This debut follows Daiyu, a Chinese girl in the 1880s, who reinvents herself to survive a series of tragedies. As a child, she is kidnapped in the 1880s and brought to the United States from China, sold for prostitution, and escaped from California to Idaho. Later, she lives like a man, dealing with both external threats – including the rising wave of anti-Asian sentiment – and her personal desires.
Iron, April 5
‘Trust’ by Hernan Diaz
In Gilded Age New York, Benjamin and Helen Rask have risen to the top of society. The couple is the object of fascination: he is a successful Wall Street trader, she is the daughter of unusual socialites, and together they amass a huge fortune. As the book progresses, readers get glimpses of their story, with each new perspective peeling back layers of intrigue and suppressed history.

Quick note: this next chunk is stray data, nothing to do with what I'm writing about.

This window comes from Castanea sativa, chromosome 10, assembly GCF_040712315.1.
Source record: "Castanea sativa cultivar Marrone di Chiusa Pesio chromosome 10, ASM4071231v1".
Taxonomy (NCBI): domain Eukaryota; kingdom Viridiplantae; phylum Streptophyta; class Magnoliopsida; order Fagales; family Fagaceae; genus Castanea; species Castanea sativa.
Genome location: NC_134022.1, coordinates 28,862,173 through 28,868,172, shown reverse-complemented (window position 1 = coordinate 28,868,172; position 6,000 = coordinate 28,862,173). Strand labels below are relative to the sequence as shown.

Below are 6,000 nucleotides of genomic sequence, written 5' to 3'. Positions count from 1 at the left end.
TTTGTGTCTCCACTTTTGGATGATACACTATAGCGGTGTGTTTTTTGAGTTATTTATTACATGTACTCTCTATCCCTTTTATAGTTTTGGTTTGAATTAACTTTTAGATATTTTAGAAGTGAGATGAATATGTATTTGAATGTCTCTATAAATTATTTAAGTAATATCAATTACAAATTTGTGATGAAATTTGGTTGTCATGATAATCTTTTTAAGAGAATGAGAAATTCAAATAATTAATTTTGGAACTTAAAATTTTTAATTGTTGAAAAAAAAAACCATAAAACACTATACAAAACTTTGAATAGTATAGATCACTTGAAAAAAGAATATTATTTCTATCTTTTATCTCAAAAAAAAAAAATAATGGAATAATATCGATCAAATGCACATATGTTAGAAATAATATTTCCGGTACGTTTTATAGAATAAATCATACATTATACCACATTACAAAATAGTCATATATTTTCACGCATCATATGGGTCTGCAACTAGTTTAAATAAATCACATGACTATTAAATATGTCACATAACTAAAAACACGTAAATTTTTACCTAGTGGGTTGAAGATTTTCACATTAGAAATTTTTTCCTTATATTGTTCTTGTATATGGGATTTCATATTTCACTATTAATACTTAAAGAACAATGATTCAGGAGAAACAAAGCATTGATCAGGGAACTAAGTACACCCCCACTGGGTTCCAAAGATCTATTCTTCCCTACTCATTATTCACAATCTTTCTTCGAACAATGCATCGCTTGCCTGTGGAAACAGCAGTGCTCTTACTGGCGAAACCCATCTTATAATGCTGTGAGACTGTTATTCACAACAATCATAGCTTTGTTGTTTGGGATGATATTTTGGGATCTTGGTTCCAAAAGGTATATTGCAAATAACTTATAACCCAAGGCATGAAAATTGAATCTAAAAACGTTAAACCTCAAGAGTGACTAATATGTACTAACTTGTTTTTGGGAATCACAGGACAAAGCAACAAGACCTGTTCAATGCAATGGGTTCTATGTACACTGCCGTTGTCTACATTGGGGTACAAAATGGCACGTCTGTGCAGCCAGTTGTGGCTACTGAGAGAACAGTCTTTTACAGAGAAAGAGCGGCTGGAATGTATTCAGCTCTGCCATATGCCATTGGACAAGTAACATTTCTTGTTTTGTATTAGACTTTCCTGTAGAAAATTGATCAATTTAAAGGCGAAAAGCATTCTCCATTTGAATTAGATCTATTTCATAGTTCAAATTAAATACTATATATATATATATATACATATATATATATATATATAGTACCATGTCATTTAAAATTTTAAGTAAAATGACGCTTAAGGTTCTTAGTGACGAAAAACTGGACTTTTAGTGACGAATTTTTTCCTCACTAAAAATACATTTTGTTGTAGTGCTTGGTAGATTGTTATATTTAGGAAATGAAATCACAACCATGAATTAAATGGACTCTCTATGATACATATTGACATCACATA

Riverhead, May 3
BOOKS IN TRANSLATION
‘The faces’ by Tove Ditlevsen. Translated by Tiina Nunnally.
Released in English as “The Copenhagen Trilogy” last year, Ditlevsen’s collected memoirs were among the Book Review’s 10 Best Books of 2021, and were praised for “stunning clarity, humor and candor.” Two works of fiction by the Danish author are coming out this year, including ‘The Faces’, a novel about a 1960s Copenhagen children’s author who struggles with creative frustrations, marital infidelity and the specter of madness. Also set in mid-century Copenhagen, ‘The Trouble With Happiness’ follows all sorts of unhappy people. But if you know Ditlevsen’s writing, you know she finds a way to make even misery light.
The Faces (Picador, April 19)